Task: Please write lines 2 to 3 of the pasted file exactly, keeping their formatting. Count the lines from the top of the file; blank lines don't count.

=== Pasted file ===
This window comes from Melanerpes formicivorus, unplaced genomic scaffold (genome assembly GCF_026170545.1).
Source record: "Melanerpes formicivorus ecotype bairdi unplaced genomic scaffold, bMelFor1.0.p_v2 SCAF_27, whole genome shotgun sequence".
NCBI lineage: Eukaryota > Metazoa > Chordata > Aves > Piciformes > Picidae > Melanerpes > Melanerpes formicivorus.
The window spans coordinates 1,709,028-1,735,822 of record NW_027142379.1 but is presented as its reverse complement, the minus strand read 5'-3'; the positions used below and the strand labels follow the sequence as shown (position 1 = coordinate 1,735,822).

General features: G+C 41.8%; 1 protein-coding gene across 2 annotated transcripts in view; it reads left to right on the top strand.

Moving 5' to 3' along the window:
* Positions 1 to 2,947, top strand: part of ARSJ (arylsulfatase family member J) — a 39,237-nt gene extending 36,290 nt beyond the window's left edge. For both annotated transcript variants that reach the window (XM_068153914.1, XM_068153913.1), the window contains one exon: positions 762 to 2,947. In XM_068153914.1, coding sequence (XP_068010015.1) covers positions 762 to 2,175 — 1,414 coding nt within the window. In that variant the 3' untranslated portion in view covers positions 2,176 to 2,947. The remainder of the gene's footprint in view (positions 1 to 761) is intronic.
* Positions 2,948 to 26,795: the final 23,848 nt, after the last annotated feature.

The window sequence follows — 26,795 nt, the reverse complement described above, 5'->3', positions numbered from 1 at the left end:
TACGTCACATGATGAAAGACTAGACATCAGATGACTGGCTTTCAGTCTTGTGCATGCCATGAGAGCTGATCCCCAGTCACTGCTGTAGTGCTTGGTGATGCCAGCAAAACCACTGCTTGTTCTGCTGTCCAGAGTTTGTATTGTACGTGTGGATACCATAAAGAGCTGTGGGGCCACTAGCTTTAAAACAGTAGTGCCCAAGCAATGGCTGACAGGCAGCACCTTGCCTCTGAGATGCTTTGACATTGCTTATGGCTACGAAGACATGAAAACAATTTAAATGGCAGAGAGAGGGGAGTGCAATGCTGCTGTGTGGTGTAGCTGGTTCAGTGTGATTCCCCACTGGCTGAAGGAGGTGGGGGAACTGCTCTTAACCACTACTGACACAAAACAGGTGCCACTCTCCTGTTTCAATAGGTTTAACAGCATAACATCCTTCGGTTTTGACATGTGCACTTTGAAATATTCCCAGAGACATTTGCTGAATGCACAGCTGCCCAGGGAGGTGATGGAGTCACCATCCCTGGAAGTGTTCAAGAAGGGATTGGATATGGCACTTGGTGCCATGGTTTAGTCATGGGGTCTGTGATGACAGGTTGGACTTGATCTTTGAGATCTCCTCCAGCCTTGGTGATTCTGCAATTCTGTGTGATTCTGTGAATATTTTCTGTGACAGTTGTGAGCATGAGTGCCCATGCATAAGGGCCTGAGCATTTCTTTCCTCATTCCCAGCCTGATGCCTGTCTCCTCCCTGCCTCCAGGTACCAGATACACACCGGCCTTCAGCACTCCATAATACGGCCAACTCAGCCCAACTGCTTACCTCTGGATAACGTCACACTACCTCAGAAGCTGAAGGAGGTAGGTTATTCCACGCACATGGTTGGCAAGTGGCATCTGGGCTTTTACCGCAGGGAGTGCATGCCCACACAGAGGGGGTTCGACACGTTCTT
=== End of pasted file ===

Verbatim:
Source record: "Melanerpes formicivorus ecotype bairdi unplaced genomic scaffold, bMelFor1.0.p_v2 SCAF_27, whole genome shotgun sequence".
NCBI lineage: Eukaryota > Metazoa > Chordata > Aves > Piciformes > Picidae > Melanerpes > Melanerpes formicivorus.